Age - Individuals above the age of 65 are at greater risk to have a heart attack.
Few risk factors that can be controlled are -
Smoking - Long term exposure to tobacco smoke can cause heart disease.
Obesity - Overweight can cause serious health hazards due to high cholesterol levels, high triglyceride levels, high blood pressure and diabetes. By exercising regularly to reduce weight can lower the risk of a heart attack.
Stress - Increased stress develops unwanted pressure on the heart that increases the chances of cardiac arrest.
High blood pressure - If you are suffering from high blood pressure, it is important to monitor it frequently and keep it under control through proper medications.
Diabetes - Increase of blood sugar level and an insufficient supply of insulin can damage several organs in the body, including the heart.
Diet - It is important to eat a balanced diet every day, which includes fresh fruits and vegetables. Excessive intake of oily food leads to heart diseases.
Alcoholic - Excessive intake of alcohol is a risk factor for heart attack.
Men have a higher risk of heart attacks and other acute coronary events, and males are more likely to be affected at a younger age. Males and females older than 70 years of age are equally affected. There is a small variation in symptoms for a heart attack in a man when compared to that of a woman; however, most of them are common. The main reason behind the increased rate of a heart attack in men is because of the thick walls in the interior chambers which restricts the rise of blood pressure level causing stress to build up in the heart which leads to a heart attack.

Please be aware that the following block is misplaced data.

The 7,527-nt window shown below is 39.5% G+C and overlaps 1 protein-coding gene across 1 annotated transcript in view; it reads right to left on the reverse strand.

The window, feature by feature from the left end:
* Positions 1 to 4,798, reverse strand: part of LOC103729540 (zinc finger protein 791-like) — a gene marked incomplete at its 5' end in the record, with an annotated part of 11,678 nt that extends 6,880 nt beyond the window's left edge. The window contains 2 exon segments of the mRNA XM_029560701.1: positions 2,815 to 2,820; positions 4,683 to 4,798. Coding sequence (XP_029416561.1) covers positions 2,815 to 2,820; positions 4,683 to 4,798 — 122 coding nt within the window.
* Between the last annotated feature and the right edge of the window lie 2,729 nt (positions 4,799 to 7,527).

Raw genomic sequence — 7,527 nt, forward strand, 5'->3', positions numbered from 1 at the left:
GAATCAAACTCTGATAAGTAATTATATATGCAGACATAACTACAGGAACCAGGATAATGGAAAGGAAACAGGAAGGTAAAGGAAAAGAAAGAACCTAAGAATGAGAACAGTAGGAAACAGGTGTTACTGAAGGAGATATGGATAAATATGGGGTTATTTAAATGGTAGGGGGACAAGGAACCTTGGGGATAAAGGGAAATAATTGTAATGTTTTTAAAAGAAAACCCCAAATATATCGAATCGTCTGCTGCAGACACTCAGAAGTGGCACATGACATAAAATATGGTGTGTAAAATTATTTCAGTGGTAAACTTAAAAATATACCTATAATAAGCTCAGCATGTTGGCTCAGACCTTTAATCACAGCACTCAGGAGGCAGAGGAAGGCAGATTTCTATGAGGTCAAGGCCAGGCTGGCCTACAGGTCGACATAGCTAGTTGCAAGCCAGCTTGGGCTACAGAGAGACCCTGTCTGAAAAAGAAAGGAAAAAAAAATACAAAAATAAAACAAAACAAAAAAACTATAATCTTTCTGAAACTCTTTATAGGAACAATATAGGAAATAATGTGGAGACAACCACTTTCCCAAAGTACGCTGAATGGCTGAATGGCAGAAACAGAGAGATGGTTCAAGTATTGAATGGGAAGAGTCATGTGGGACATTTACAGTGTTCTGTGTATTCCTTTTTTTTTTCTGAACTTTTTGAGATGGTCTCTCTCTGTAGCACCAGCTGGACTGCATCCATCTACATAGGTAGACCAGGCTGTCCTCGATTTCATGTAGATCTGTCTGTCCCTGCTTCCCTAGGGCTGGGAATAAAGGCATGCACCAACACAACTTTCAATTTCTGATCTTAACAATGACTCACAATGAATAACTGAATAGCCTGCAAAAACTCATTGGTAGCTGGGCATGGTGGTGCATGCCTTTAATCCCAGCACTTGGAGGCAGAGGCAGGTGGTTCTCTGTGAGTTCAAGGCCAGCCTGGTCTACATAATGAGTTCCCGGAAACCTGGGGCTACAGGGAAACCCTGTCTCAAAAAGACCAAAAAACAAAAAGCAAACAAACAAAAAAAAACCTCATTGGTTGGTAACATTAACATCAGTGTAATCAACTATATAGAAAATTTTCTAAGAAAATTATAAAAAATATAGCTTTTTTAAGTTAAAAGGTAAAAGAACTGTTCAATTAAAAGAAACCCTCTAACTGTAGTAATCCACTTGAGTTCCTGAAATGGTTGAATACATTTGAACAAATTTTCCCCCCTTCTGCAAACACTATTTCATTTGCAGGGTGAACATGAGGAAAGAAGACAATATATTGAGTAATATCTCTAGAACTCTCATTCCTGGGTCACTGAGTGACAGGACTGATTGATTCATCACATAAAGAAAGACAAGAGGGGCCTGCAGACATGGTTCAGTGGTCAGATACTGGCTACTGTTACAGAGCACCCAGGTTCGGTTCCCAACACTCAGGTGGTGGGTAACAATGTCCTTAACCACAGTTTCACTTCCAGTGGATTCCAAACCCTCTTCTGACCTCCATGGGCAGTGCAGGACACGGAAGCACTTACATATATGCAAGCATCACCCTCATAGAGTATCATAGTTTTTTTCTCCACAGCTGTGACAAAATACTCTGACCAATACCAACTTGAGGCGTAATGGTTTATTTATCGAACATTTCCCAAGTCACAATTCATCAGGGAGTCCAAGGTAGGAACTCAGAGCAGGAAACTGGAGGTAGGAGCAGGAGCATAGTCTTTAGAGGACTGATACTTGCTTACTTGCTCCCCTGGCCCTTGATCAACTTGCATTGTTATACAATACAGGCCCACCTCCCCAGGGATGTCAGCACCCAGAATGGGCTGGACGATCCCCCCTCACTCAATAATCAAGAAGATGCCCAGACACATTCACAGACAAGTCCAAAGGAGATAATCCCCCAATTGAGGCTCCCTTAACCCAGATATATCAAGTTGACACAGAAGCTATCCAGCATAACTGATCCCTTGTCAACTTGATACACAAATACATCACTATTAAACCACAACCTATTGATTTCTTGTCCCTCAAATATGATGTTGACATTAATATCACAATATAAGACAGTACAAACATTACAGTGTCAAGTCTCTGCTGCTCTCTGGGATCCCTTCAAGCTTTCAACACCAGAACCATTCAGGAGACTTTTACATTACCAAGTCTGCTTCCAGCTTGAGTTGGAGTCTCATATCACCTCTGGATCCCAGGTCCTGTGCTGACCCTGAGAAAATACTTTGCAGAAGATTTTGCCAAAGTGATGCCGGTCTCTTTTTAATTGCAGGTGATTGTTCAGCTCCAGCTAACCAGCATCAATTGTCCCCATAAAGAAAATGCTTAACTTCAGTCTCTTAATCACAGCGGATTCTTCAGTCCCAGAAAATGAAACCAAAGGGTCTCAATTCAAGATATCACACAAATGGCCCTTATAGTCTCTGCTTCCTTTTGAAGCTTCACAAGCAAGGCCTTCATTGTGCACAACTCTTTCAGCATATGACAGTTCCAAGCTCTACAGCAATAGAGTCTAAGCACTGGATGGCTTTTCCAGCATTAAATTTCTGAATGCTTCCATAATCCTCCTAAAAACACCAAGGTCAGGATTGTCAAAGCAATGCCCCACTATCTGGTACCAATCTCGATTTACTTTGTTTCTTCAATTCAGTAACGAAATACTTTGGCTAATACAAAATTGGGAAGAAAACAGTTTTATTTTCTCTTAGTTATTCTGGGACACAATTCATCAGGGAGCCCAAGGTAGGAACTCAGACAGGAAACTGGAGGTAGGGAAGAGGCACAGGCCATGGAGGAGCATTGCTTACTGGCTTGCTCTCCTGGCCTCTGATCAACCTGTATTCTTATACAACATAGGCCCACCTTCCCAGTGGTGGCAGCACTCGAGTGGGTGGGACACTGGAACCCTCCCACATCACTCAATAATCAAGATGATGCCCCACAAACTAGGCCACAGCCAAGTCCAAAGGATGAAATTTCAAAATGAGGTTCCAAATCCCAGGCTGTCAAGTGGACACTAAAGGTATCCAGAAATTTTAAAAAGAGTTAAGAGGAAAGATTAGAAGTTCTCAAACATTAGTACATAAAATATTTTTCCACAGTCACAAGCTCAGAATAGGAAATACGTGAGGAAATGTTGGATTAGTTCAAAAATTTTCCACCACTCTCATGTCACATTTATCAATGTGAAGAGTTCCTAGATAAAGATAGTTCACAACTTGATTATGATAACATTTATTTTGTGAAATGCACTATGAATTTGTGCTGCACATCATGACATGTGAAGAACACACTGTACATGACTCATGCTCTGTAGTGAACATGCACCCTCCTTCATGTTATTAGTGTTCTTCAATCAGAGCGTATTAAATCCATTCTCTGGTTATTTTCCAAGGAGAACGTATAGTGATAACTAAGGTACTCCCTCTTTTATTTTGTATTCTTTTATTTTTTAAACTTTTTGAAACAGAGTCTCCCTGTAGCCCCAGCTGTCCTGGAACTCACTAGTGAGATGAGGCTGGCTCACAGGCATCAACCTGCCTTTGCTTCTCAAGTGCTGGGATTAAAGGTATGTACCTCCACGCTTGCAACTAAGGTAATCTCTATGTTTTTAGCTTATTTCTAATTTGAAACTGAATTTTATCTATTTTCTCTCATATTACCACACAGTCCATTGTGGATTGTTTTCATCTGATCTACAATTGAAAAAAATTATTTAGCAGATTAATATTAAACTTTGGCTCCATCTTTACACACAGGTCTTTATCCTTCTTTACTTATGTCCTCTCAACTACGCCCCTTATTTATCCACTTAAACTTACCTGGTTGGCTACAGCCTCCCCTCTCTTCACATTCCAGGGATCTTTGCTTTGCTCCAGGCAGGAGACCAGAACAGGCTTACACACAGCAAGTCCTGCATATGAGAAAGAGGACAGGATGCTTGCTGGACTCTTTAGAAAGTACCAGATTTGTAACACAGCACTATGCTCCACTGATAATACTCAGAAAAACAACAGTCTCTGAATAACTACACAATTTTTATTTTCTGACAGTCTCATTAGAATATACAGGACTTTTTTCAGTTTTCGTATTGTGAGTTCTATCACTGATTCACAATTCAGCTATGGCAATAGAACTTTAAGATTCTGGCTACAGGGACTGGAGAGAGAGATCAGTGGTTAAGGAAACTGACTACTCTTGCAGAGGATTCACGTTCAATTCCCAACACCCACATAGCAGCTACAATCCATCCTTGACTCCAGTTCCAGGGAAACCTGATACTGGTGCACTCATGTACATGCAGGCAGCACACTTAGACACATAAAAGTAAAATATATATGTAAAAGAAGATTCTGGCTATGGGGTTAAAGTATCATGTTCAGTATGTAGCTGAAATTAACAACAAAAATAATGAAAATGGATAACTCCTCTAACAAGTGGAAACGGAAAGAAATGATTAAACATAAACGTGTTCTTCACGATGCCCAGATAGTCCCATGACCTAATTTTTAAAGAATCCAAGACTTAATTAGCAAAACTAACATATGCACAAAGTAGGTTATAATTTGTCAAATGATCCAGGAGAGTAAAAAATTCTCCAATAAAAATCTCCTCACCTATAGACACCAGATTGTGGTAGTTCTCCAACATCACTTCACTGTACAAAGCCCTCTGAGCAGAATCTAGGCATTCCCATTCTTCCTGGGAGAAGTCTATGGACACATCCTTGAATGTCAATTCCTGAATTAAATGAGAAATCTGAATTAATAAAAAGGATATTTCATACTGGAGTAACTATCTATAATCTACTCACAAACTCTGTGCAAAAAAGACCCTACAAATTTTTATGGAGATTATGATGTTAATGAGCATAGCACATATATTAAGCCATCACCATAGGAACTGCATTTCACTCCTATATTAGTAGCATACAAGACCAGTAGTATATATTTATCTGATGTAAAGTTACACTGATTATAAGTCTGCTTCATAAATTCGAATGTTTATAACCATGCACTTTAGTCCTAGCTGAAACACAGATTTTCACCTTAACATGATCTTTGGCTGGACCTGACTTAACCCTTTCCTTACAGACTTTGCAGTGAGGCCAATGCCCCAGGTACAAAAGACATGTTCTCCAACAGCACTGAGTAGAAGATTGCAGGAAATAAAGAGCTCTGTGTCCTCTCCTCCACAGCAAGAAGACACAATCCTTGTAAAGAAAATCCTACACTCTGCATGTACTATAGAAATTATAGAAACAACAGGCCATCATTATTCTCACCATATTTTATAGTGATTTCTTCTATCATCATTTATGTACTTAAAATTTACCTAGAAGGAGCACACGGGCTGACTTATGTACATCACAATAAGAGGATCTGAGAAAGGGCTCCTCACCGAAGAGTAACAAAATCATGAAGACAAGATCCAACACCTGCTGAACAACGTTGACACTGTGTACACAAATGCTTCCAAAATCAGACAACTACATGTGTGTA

A woman's heart is usually smaller when compared to men because of thin walls in the interior chambers. Women's hearts pump faster than that of men's. It pumps 10% lesser blood with every heartbeat. The heart rate increases and pumps out more blood when a woman is under stress. However, the condition in men is different, when a man is stressed, the arteries of his heart constrict to raise his blood pressure levels. The incidence of heart attacks increases severely in women aged 60-70 years to match that of men. The risk factors that cause a heart attack in women are -